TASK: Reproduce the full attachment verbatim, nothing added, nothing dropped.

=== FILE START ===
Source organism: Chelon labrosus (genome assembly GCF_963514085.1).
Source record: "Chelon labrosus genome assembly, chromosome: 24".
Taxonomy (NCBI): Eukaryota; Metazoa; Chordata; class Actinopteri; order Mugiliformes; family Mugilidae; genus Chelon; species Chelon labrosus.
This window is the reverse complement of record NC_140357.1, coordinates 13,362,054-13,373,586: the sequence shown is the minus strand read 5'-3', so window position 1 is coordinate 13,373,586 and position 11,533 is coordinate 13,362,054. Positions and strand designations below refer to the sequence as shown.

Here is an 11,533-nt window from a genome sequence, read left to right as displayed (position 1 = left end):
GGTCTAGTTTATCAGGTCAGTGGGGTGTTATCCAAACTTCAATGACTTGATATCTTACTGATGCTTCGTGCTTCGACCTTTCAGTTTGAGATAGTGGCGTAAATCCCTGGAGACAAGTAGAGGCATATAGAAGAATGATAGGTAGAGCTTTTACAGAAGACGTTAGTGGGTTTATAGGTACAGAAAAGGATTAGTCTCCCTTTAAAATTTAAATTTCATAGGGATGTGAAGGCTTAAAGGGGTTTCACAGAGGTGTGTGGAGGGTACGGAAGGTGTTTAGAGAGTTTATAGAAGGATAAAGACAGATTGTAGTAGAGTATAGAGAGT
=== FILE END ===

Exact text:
Source organism: Chelon labrosus (genome assembly GCF_963514085.1).
Source record: "Chelon labrosus genome assembly, chromosome: 24".
Taxonomy (NCBI): Eukaryota; Metazoa; Chordata; class Actinopteri; order Mugiliformes; family Mugilidae; genus Chelon; species Chelon labrosus.
This window is the reverse complement of record NC_140357.1, coordinates 13,362,054-13,373,586: the sequence shown is the minus strand read 5'-3', so window position 1 is coordinate 13,373,586 and position 11,533 is coordinate 13,362,054. Positions and strand designations below refer to the sequence as shown.

Here is an 11,533-nt window from a genome sequence, read left to right as displayed (position 1 = left end):
GGTCTAGTTTATCAGGTCAGTGGGGTGTTATCCAAACTTCAATGACTTGATATCTTACTGATGCTTCGTGCTTCGACCTTTCAGTTTGAGATAGTGGCGTAAATCCCTGGAGACAAGTAGAGGCATATAGAAGAATGATAGGTAGAGCTTTTACAGAAGACGTTAGTGGGTTTATAGGTACAGAAAAGGATTAGTCTCCCTTTAAAATTTAAATTTCATAGGGATGTGAAGGCTTAAAGGGGTTTCACAGAGGTGTGTGGAGGGTACGGAAGGTGTTTAGAGAGTTTATAGAAGGATAAAGACAGATTGTAGTAGAGTATAGAGAGT